• Jessica Kuypers

Postpartum Nourishment: Homemade Tomato Soup


I've been reading about postpartum nourishment lately, and the main themes are warm foods that are rich in fats and proteins. We're talking about soups and stews - that kind of thing. These are foods that are easily digested, warming and full of nutrients. It also naturally happens to be the time of year for soups and stews, so this post is really for everyone!


I have a delicious tomato soup recipe that I've adapted to make it my own over the years. It has bacon, folks, so yes, you're going to want to make this one. You can make this soup your own by adding or omitting different vegetables or protein options like legumes, spinach, squash, nuts and stewed beef or chicken. It is a thicker soup, so the one thing I wouldn't recommend adding is pasta. I've also changed it a bit to make it gluten-free which is necessary in our home, plus it's already dairy-free!


I like to make soup at least once a week for dinner in the fall and winter. It really warms us up, and it's so great to have leftovers for lunch the next day! This recipe makes a good sized batch (we have leftovers even with 6 in the family), but you can easily double or triple the recipe and freeze some in individual portions.


If you have a new baby at home, this soup is super easy and relatively quick for your helpers to prepare. If you plan to eat when baby eats - which is a great plan when you have a newborn - you can put some soup into a mug and sip on it while your baby is nursing.



Homemade Tomato Soup


  • 4 strips of bacon, chopped into small pieces

  • Extra Virgin Olive Oil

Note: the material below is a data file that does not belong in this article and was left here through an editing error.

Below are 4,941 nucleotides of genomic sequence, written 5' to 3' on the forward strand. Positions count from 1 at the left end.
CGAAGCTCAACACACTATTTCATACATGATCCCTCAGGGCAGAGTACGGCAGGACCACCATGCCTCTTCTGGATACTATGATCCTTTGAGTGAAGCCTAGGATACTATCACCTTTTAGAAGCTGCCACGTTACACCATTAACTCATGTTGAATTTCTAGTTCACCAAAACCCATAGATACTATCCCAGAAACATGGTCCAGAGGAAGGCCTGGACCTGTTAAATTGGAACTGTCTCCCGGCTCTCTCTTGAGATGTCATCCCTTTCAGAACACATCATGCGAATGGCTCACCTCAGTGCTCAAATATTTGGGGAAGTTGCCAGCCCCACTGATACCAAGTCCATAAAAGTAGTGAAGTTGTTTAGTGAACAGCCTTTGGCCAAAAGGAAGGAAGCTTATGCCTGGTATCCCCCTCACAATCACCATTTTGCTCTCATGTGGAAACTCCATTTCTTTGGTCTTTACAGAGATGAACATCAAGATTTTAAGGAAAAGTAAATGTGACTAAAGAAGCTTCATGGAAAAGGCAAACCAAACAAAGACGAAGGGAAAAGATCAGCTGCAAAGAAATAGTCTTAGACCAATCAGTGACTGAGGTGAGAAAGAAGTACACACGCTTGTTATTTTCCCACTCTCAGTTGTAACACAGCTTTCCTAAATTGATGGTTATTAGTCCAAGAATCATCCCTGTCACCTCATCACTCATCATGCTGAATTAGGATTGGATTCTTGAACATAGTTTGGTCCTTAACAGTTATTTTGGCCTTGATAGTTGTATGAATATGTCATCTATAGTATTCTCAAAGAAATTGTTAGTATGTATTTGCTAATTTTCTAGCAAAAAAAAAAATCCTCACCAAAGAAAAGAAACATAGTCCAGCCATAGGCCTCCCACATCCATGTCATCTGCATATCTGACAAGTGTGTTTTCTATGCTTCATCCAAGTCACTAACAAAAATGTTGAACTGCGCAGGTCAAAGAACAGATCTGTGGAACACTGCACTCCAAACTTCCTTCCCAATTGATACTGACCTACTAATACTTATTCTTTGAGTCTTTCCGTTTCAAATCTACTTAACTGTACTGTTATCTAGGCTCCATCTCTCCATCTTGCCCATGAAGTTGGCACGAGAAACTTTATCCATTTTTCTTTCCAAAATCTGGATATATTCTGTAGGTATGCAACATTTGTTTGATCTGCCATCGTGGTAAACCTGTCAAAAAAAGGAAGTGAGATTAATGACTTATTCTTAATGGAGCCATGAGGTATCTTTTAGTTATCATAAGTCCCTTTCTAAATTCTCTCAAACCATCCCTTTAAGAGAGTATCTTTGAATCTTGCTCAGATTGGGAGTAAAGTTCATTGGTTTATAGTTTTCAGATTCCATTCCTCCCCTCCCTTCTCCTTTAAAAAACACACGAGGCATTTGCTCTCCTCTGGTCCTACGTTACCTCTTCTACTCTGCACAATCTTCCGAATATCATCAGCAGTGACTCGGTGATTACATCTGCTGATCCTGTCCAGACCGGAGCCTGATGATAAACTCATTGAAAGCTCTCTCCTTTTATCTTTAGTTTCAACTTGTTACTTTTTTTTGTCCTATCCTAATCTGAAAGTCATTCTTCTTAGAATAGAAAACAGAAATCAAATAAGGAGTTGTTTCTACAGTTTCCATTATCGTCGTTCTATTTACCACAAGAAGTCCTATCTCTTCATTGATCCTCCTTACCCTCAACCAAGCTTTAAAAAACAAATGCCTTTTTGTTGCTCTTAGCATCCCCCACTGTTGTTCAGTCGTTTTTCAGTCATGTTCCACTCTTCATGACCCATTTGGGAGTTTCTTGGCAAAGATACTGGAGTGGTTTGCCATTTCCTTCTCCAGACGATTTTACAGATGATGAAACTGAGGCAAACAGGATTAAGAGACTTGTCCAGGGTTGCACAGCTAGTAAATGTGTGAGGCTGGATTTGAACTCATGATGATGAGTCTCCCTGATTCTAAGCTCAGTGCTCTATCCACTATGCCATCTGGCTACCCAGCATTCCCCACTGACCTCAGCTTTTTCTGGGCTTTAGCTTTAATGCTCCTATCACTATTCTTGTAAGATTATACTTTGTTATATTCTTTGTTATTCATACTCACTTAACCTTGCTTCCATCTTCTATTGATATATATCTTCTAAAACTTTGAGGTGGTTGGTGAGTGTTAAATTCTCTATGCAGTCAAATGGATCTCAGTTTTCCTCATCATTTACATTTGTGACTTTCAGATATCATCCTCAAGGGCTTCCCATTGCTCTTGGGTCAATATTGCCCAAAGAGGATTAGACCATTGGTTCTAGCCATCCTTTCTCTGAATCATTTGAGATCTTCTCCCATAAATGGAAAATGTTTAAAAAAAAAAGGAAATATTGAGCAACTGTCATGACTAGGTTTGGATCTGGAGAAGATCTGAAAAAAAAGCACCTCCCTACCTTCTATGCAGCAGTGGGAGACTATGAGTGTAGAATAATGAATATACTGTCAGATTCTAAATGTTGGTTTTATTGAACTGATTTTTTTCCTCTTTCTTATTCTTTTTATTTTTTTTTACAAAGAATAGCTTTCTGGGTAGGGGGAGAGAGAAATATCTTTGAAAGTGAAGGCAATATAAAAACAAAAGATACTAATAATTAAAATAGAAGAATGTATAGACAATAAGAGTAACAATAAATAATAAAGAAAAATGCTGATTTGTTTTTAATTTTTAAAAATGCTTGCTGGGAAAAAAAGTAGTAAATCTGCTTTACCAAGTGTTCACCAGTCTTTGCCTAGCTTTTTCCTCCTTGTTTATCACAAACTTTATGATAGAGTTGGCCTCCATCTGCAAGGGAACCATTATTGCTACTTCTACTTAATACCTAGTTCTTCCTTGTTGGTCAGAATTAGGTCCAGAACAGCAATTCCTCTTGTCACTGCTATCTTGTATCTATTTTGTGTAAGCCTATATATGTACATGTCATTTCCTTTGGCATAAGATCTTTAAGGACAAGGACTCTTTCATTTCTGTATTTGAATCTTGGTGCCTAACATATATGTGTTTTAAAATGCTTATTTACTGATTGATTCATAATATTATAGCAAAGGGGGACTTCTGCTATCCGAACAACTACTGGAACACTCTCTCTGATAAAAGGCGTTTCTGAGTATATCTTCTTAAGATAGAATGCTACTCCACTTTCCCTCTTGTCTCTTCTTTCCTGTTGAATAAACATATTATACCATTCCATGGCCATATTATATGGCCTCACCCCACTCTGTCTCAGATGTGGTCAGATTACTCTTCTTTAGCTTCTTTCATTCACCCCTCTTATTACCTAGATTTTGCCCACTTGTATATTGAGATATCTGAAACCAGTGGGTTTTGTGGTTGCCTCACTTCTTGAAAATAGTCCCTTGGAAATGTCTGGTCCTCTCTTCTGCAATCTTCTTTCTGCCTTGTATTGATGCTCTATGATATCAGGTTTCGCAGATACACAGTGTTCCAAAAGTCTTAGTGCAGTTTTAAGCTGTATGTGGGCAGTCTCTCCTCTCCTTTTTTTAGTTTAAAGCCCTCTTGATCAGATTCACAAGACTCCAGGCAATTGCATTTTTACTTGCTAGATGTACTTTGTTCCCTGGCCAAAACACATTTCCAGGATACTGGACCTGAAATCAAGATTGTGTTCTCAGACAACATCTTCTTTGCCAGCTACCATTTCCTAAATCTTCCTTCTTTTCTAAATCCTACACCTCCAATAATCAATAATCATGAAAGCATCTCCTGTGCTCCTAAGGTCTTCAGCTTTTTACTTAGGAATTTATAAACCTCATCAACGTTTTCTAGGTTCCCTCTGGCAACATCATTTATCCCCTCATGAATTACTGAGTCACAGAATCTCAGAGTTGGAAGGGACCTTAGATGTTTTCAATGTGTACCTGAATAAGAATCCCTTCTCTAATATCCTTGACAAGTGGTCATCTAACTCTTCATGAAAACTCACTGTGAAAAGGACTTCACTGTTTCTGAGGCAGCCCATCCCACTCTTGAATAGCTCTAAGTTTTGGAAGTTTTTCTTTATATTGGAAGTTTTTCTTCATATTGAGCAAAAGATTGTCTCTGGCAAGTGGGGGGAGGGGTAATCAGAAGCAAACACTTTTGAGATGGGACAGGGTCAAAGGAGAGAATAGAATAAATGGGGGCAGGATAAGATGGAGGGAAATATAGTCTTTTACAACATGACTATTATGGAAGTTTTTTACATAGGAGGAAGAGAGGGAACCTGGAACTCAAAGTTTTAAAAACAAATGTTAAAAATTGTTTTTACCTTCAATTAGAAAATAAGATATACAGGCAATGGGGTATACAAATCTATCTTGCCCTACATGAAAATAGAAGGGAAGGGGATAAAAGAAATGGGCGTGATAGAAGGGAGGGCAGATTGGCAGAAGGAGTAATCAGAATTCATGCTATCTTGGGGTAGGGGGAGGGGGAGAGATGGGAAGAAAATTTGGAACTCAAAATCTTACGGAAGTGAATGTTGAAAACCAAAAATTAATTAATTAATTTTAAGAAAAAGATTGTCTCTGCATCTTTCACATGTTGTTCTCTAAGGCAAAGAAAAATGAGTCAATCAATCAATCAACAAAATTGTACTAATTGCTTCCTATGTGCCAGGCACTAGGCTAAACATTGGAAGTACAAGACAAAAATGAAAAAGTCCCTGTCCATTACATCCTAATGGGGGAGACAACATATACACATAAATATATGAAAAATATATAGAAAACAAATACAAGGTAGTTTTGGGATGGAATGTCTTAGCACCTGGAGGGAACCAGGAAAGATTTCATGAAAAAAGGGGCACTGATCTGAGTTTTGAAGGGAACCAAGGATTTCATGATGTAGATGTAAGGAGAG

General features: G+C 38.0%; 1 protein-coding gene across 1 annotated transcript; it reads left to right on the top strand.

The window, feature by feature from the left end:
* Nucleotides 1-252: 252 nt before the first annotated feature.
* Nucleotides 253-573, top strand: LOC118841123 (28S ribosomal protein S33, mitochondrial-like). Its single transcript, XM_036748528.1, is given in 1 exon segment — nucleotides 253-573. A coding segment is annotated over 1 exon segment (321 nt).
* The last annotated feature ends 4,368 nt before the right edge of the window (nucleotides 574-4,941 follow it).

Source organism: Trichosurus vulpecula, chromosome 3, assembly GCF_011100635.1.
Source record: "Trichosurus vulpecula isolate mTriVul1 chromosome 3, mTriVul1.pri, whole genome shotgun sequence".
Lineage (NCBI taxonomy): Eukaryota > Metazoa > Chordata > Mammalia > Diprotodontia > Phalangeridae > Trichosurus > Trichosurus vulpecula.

• 1 onion, peeled and chopped

  • 2 carrots, peeled and coined

  • 1/3 head of cauliflower chopped

  • 2 Tbsp tomato paste

  • 1 Tbsp cornstarch (optional)

  • 1 can of diced tomatoes with herbs and spices

  • 1 carton of low-sodium chicken broth


Place bacon in a large soup pot and cook about halfway then drain off excess grease. Add about a tablespoon of olive oil and chopped onion. Cook onion until it starts to brown then add the carrots and cauliflower and cook until they just start to soften. Add tomato paste until it becomes fragrant then add the cornstarch and stir. Cornstarch will thicken the soup a little - if you prefer a runnier soup, then omit.


Lastly, add the diced tomatoes and broth, stir and bring to a boil. Once boiled, simmer until veggies are cooked. At this point, I remove the pot from the heat and use a hand blender to puree the soup so there are no chunks. Alternatively, you can puree in a blender in small batches. I like a smooth soup with no chunks, but you can make it however you prefer! I find there are enough spices in the can of tomatoes that I don't need to season this soup at all - but of course you should season to your own tastes.


Enjoy this one, and let me know what you think!

 

Elmvale, Ontario

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